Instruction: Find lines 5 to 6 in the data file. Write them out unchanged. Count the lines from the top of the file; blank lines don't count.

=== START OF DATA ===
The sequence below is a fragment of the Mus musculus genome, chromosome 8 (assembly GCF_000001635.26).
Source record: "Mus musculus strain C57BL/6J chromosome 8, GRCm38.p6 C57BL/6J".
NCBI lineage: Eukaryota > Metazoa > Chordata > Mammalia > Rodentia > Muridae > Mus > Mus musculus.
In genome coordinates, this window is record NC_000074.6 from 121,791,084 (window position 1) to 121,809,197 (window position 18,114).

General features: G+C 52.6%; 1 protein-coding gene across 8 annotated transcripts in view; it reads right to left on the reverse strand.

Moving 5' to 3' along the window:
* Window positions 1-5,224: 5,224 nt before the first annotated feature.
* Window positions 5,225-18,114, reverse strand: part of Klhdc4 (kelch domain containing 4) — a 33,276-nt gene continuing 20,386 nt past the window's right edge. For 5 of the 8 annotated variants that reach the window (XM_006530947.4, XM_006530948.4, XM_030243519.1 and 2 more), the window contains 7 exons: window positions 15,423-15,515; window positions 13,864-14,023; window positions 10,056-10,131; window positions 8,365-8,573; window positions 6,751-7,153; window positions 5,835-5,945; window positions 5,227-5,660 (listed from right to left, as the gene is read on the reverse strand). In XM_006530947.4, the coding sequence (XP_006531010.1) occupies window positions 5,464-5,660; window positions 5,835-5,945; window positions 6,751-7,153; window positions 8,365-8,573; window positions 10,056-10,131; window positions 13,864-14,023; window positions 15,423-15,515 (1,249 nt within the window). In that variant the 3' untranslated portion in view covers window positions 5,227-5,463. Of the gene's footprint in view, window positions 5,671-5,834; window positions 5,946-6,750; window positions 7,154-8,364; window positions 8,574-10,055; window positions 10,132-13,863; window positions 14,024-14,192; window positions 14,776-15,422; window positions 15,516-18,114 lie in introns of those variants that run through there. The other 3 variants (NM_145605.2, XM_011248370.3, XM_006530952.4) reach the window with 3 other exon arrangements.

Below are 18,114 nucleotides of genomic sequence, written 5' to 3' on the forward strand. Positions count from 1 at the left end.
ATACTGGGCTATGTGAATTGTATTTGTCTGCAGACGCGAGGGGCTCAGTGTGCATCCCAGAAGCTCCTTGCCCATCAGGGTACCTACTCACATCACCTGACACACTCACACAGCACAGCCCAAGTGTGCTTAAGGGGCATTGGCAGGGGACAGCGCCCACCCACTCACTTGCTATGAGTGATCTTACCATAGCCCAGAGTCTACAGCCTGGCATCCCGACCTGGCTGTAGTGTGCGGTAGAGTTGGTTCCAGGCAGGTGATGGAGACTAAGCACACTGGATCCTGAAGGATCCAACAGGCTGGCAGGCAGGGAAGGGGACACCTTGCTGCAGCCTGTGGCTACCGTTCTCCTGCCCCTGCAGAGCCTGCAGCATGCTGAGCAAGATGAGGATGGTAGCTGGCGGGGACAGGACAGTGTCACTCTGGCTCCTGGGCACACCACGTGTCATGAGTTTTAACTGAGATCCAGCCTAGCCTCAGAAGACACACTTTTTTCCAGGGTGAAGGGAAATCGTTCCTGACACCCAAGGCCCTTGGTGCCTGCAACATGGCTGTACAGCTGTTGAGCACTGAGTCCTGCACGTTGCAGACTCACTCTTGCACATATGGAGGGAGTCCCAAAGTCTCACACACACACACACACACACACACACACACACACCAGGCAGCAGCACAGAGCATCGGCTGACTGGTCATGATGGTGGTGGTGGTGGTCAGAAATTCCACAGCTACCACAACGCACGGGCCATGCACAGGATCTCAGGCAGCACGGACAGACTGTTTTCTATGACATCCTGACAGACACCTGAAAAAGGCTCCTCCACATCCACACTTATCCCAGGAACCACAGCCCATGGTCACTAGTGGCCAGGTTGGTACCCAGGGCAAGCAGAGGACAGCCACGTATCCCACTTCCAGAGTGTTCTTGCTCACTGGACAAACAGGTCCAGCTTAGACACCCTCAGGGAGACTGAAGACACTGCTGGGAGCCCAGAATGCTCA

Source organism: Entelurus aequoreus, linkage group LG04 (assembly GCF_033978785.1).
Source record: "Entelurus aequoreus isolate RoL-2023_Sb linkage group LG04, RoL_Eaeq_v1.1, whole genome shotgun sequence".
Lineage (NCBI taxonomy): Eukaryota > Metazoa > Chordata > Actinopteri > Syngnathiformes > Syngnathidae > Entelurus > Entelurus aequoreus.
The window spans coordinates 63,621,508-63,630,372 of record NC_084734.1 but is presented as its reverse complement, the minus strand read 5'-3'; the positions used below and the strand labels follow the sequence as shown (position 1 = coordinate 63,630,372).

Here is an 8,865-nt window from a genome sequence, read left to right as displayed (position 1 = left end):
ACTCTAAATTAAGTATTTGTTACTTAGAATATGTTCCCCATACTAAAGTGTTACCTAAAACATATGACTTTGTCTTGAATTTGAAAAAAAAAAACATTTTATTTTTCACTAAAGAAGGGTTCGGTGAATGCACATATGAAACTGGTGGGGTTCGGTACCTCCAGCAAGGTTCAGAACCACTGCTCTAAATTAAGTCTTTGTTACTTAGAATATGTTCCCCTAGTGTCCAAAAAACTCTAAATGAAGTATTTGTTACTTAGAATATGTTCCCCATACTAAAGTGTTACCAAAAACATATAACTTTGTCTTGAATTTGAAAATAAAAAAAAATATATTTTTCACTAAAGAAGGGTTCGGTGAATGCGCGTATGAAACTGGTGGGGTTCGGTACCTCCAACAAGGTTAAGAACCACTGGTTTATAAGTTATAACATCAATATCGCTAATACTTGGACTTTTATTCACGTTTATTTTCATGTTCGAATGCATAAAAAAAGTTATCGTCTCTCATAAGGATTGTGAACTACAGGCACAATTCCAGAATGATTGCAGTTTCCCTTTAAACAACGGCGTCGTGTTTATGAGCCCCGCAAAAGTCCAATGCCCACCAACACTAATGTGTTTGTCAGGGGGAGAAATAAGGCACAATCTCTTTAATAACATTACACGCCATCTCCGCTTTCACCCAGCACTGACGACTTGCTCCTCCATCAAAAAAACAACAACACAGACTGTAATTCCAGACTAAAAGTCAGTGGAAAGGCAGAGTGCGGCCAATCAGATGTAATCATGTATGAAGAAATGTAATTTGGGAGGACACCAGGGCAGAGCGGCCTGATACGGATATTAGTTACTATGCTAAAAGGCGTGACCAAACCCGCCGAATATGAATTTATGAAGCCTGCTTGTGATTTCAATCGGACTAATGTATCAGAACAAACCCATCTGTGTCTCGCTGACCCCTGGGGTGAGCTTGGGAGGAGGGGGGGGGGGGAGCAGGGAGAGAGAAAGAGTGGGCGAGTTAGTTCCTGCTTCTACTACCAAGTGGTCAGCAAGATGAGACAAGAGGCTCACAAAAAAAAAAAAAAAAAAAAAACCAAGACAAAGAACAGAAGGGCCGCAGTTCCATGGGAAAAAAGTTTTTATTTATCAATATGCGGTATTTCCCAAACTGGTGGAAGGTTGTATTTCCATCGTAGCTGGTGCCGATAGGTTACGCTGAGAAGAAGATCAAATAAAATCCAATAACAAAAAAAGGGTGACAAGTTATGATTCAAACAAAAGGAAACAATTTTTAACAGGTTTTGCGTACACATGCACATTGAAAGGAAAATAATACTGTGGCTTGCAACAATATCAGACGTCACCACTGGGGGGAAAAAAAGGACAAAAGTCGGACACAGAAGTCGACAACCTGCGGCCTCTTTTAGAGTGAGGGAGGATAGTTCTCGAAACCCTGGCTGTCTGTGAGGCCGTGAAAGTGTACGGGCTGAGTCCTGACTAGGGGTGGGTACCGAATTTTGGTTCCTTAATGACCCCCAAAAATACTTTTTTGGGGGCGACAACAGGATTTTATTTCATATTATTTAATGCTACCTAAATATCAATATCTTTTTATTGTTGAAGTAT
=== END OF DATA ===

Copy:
General features: G+C 52.6%; 1 protein-coding gene across 8 annotated transcripts in view; it reads right to left on the reverse strand.

Moving 5' to 3' along the window: